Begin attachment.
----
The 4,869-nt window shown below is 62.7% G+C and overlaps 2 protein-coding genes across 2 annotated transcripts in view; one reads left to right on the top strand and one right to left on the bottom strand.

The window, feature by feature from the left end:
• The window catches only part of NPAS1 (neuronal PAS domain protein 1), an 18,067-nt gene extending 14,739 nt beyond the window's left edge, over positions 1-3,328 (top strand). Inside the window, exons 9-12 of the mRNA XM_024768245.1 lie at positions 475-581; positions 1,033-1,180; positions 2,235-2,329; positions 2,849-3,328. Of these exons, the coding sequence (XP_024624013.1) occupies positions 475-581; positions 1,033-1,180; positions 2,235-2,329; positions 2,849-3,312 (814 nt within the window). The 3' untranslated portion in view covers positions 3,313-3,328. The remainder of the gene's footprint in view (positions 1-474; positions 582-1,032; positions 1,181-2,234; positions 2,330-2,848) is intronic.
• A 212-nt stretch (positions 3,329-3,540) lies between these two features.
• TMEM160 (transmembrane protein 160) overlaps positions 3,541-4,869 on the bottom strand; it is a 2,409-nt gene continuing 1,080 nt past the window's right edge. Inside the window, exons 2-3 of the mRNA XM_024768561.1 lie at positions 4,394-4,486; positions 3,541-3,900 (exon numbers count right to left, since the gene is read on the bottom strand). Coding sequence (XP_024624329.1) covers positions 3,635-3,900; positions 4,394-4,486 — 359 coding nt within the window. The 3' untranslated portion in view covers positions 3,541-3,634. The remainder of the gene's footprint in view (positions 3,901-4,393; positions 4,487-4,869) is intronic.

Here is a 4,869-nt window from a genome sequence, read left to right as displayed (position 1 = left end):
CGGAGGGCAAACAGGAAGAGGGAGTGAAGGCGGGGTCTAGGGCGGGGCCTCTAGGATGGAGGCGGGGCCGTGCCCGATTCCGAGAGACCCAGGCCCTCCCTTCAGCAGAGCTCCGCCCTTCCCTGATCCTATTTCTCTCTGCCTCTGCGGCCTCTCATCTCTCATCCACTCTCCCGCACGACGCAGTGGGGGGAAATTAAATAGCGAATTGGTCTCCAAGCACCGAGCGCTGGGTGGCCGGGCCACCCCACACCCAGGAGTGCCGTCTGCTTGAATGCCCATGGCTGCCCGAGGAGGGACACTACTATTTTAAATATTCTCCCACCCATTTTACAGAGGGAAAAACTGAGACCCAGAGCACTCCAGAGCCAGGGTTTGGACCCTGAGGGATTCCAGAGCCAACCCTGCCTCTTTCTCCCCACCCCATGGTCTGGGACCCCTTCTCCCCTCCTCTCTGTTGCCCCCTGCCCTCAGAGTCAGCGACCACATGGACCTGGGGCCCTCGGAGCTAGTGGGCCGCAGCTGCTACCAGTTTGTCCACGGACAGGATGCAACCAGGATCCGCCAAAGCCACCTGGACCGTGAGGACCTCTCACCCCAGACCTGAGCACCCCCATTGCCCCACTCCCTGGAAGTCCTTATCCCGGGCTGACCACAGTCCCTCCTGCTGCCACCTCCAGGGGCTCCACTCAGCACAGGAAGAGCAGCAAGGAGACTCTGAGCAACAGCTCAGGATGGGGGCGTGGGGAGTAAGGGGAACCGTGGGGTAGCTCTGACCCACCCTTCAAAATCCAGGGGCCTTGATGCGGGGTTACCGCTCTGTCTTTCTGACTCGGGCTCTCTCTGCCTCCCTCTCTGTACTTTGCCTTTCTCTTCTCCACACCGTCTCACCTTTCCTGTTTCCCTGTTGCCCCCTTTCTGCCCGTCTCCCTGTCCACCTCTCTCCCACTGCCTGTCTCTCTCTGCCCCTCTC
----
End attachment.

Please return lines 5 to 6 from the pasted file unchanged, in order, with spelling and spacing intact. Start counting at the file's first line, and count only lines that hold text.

• TMEM160 (transmembrane protein 160) overlaps positions 3,541-4,869 on the bottom strand; it is a 2,409-nt gene continuing 1,080 nt past the window's right edge. Inside the window, exons 2-3 of the mRNA XM_024768561.1 lie at positions 4,394-4,486; positions 3,541-3,900 (exon numbers count right to left, since the gene is read on the bottom strand). Coding sequence (XP_024624329.1) covers positions 3,635-3,900; positions 4,394-4,486 — 359 coding nt within the window. The 3' untranslated portion in view covers positions 3,541-3,634. The remainder of the gene's footprint in view (positions 3,901-4,393; positions 4,487-4,869) is intronic.

Here is a 4,869-nt window from a genome sequence, read left to right as displayed (position 1 = left end):